Britain slammed in inquiry for infecting thousands with tainted blood and covering up the scandal

LONDON (AP) — British authorities and the country’s public health services knowingly exposed tens of thousands of patients to deadly infections through contaminated blood and blood products, and hid the truth about the disaster for years. decades, according to a survey on the The UK infected blood scandal found Monday.

In the UK, it is estimated that around 3,000 people died and many more people were left ill for life after receiving blood or blood products contaminated with HIV or hepatitis in the 1970s and early from the 1990s.

The scandal is widely considered the deadliest disaster in British government history. National Health Service since its creation in 1948.

Former judge Brian Langstaff, who chaired the inquiry, criticized successive governments and medical professionals for “a catalog of failures” and their refusal to admit responsibility to save face and expense. It found that deliberate attempts had been made to cover up the scandal and that there was evidence of the destruction of documents by government officials.

“This disaster was not an accident. Infections occurred because the authorities – doctors, blood transfusion services and successive governments – failed to prioritize patient safety,” he said. “The response of the authorities in place has only worsened the suffering of the population. »

Prime Minister Rishi Sunak apologized to the victims and said the publication of the report marked “a day of shame for the British state”.

Activists have fought for decades to highlight official failures and obtain government compensation. The inquiry was finally approved in 2017, and over the past four years it has examined evidence from more than 5,000 witnesses and more than 100,000 documents.

Many of those affected were people with hemophilia, a disease affecting the ability of blood to clot. In the 1970s, patients received a new treatment imported from the United States by the United Kingdom. Some of the plasma used to make the blood products came from high-risk donors, including inmates, who were paid to give blood samples.

Because the treatment’s manufacturers were mixing plasma from thousands of donations, one infected donor would compromise the entire batch.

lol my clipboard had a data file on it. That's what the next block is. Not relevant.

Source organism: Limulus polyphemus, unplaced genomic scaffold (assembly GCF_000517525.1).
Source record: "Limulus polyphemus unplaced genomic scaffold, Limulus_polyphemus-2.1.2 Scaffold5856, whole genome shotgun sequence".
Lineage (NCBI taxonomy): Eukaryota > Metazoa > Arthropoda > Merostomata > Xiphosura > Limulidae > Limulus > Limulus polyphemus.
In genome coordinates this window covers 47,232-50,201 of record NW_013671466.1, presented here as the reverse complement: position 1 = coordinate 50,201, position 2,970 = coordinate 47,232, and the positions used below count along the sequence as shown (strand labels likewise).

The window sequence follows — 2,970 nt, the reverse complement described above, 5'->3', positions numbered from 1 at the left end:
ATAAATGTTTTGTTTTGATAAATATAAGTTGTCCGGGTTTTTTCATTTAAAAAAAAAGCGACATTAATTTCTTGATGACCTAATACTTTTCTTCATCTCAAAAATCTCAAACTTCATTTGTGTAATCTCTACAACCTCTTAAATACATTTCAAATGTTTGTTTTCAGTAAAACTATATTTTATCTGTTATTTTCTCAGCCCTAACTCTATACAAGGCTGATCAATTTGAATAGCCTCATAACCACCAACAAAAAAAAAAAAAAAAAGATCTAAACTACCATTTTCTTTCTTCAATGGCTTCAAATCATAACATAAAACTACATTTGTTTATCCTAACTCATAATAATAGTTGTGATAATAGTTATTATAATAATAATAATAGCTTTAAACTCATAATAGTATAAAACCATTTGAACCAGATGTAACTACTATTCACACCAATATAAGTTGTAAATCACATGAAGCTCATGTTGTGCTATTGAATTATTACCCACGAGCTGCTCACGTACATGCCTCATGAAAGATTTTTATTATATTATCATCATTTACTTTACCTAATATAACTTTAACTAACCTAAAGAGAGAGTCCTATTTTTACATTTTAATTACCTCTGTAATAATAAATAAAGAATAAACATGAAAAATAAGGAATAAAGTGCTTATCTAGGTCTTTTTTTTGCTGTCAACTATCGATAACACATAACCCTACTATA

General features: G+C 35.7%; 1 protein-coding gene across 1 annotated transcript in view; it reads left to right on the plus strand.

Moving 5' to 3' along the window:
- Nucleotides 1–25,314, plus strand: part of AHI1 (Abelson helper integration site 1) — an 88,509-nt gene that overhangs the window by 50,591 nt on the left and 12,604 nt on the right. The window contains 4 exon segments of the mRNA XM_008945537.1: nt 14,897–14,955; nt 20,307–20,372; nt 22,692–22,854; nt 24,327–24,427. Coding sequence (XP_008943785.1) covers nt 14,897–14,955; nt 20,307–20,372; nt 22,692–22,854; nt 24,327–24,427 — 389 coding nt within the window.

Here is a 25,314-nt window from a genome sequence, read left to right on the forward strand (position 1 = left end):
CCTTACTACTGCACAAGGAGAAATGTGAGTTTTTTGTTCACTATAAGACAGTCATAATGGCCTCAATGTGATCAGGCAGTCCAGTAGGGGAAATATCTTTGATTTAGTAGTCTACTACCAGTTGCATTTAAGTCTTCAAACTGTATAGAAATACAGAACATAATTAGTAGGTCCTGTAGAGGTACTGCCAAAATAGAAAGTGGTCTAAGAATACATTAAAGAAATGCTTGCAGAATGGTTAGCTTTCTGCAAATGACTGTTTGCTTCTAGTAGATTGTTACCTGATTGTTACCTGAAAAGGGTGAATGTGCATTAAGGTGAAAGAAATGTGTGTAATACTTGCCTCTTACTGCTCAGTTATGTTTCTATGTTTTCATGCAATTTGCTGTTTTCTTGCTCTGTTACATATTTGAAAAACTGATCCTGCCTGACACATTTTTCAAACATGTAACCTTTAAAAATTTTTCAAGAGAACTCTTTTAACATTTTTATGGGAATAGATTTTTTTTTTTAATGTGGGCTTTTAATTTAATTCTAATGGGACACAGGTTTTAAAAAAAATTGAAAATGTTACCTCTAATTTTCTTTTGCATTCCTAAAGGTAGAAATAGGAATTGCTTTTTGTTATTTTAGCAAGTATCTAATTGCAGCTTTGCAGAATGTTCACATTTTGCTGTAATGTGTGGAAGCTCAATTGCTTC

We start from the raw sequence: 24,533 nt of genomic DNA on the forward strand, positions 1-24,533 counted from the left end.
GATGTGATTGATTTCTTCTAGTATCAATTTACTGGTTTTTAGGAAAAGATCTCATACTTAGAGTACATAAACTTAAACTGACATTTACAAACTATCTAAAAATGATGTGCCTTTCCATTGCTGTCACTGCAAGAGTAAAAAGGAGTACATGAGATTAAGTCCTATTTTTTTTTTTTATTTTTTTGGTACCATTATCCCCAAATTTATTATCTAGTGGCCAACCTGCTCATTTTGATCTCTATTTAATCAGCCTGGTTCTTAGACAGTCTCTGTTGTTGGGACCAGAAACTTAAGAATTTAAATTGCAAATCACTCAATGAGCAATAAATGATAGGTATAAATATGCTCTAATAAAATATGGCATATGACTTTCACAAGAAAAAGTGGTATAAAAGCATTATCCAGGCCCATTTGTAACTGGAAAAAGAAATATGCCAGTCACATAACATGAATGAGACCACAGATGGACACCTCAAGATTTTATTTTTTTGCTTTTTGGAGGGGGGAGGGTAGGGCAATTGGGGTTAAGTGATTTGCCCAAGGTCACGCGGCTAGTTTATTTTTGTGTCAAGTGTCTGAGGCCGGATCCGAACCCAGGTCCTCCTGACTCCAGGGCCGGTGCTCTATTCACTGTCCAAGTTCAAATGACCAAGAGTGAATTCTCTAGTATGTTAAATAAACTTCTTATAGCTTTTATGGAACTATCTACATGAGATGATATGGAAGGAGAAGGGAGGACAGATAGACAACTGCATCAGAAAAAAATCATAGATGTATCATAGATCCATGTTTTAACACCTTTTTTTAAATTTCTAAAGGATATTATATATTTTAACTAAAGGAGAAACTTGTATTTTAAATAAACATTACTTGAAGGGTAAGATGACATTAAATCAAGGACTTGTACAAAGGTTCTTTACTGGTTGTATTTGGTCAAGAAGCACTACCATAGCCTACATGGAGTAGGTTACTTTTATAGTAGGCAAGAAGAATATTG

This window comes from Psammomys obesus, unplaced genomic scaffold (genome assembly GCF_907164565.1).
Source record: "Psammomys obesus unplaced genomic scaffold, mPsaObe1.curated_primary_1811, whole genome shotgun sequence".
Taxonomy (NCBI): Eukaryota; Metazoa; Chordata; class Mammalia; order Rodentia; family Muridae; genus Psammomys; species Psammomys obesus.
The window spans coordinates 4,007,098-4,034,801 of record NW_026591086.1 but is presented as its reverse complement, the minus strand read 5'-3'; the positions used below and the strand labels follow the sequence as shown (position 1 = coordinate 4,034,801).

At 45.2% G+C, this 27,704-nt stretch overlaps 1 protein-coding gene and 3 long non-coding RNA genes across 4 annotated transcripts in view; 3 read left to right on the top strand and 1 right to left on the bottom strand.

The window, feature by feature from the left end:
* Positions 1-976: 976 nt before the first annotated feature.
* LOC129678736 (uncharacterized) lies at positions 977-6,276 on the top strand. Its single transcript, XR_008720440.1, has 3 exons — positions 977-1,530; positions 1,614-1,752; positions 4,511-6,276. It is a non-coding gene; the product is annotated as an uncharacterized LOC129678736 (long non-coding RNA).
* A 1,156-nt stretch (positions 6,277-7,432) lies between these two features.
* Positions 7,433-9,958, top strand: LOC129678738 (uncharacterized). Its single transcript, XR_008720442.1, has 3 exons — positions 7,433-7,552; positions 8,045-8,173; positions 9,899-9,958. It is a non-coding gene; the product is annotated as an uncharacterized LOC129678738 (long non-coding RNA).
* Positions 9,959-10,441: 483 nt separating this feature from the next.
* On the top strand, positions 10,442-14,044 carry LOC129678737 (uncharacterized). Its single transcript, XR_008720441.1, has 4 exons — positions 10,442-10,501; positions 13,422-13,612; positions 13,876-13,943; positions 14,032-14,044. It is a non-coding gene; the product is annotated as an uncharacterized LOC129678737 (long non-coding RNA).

The report said about 1,250 people with bleeding disorders, including 380 children, were infected with the virus. HIV -contaminated blood products. Three quarters of them died. Up to 5,000 other people who received the blood products developed chronic hepatitis C, a type of liver infection.

Meanwhile, about 26,800 other people were also infected with hepatitis C after receiving blood transfusions, often given in hospitals after childbirth, surgery or an accident, according to the report.

“I am very sorry,” Sunak told a packed and silent House of Commons. “Today’s report reveals a decades-long moral failure at the heart of our national life. From the National Health Service, to the Civil Service, to ministers in successive governments, at every level, the people and institutions we put our trust in have failed in the most heartbreaking and devastating ways.

He pledged to “right this historic wrong” and said details of a compensation package, expected to total 10 billion pounds ($12.7 billion), would be announced on Tuesday.

The report states that many deaths and illnesses could have been avoided if the government had taken steps to reduce the risks associated with blood transfusions or the use of blood products. Since the 1940s and early 1980s, it was known that hepatitis and the cause of AIDS could be transmitted in this way, according to the investigation.

Langstaff said that unlike a long list of developed countries, British authorities have failed to ensure rigorous selection of blood donors and monitoring of blood products. At a school attended by children with hemophilia, public health officials gave the children “multiple and riskier” treatments as part of the research, according to the report.

He added that over the years, authorities “made the agony worse by refusing to accept that any harm had been done”, falsely telling patients that they had received the best treatment available and that testing blood had been introduced as early as possible. When people were found to be infected, authorities were slow to inform them of what had happened.

Langstaff said that while each failure on its own was serious, taken together, “they constitute a calamity.”

Andy Evans, of campaign group Tainted Blood, told reporters he and others “felt like they were shouting into the wind for the last 40 years”.

“We have been in the spotlight for generations. Today’s report puts an end to that. He also looks to the future and says this cannot continue,” he said.

Diana Johnson, a lawmaker who has long campaigned for victims, said she hoped those responsible for the disaster would be brought to justice – including prosecution – even though investigations have taken so long that some of the main players may well have since died.

“There needs to be accountability for actions that were taken, even if it was 30, 40 or 50 years ago,” she said.


Jill Lawless in London contributed to this report.

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